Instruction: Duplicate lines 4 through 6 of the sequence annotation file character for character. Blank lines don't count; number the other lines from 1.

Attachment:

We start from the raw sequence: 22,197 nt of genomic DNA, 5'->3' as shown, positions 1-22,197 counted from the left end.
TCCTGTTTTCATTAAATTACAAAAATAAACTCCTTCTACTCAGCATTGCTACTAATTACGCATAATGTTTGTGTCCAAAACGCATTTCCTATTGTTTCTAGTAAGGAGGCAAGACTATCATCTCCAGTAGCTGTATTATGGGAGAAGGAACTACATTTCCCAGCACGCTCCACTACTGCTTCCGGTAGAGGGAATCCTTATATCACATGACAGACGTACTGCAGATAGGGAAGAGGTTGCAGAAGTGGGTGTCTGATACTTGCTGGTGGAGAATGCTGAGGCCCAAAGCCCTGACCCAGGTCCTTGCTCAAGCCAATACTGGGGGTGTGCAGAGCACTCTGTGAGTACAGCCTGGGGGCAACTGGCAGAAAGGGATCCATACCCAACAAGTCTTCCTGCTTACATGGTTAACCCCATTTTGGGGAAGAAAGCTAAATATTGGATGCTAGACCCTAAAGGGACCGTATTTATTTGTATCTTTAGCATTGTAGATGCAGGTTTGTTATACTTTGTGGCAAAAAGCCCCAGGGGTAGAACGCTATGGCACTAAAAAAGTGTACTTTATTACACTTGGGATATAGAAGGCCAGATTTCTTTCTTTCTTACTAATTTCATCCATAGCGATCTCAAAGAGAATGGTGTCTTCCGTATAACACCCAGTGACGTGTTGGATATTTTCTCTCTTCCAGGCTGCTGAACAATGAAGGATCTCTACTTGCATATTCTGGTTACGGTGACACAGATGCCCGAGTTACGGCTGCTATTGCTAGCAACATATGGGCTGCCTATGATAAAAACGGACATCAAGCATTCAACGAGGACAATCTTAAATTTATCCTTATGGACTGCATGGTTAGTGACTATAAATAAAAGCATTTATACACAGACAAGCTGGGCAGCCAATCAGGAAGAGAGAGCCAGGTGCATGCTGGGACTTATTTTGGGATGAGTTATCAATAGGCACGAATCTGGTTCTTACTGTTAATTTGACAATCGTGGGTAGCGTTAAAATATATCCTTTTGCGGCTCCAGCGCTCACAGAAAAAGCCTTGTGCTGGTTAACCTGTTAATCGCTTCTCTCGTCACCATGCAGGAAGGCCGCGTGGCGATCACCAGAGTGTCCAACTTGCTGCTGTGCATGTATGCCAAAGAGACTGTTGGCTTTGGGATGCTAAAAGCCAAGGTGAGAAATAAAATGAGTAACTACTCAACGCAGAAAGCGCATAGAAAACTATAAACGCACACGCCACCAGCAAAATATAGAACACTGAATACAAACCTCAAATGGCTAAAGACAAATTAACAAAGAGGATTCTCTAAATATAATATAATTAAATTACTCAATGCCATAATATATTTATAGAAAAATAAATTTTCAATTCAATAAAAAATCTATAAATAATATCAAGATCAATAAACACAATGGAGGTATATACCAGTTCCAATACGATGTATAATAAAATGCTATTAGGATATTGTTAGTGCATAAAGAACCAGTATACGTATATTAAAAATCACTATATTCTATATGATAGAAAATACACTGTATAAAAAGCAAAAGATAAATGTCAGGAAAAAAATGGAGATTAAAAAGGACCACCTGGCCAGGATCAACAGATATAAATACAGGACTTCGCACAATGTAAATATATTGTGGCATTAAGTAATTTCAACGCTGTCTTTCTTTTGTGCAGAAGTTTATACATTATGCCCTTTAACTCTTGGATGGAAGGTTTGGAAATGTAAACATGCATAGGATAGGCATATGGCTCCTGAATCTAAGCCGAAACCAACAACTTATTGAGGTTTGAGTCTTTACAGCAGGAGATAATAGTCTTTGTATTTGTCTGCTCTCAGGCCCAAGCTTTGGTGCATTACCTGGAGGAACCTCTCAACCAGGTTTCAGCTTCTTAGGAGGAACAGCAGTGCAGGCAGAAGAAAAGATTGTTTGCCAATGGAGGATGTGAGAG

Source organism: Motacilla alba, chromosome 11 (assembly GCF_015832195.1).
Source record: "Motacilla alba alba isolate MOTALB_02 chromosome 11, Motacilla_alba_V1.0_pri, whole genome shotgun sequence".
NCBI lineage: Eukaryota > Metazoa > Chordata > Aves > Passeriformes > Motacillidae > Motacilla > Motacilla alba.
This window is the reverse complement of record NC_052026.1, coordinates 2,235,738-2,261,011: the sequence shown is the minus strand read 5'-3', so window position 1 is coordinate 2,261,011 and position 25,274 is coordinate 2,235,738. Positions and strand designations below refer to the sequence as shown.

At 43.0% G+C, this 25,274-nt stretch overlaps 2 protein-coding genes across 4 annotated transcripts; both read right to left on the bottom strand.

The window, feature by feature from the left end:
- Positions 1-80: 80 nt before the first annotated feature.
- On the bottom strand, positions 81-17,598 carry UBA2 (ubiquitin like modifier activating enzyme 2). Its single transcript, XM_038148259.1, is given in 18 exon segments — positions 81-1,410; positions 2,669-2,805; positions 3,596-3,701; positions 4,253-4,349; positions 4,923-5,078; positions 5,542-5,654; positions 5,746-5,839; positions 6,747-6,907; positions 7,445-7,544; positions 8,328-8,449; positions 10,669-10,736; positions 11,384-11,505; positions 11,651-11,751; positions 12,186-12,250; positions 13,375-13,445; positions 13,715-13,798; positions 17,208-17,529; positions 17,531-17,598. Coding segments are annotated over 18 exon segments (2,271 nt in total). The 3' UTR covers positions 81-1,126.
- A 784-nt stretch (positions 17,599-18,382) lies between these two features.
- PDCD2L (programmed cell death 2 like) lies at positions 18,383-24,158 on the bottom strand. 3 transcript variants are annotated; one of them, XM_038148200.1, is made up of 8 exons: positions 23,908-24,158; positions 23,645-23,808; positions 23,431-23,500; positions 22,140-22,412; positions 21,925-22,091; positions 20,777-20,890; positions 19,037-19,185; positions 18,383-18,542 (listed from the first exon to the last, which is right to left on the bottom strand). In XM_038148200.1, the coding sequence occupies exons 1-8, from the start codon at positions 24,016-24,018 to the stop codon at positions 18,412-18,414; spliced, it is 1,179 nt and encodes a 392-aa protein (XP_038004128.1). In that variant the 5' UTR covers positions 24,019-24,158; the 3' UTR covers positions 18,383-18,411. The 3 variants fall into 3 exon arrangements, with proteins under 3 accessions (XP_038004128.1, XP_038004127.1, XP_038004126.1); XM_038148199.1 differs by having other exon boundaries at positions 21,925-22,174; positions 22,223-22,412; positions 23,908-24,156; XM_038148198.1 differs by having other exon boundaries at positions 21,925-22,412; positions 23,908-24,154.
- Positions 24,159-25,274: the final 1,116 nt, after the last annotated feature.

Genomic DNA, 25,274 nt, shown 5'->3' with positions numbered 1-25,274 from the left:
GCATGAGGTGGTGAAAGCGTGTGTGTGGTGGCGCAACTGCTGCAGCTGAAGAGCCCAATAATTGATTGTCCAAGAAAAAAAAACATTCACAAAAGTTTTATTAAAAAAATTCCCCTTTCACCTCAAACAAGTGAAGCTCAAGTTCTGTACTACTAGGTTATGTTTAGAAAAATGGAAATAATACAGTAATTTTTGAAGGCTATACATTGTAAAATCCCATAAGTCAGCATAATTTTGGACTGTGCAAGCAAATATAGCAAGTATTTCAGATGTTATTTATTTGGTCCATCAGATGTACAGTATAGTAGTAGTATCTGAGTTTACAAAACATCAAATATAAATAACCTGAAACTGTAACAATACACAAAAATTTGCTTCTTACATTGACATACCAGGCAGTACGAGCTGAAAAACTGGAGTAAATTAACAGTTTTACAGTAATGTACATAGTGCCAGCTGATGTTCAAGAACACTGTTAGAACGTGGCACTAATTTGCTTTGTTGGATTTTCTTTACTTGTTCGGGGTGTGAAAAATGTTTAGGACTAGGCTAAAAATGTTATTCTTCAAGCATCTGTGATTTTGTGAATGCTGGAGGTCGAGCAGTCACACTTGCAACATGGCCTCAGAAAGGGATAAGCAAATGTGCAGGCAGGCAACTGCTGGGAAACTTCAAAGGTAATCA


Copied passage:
Source record: "Motacilla alba alba isolate MOTALB_02 chromosome 11, Motacilla_alba_V1.0_pri, whole genome shotgun sequence".
NCBI lineage: Eukaryota > Metazoa > Chordata > Aves > Passeriformes > Motacillidae > Motacilla > Motacilla alba.
This window is the reverse complement of record NC_052026.1, coordinates 2,235,738-2,261,011: the sequence shown is the minus strand read 5'-3', so window position 1 is coordinate 2,261,011 and position 25,274 is coordinate 2,235,738. Positions and strand designations below refer to the sequence as shown.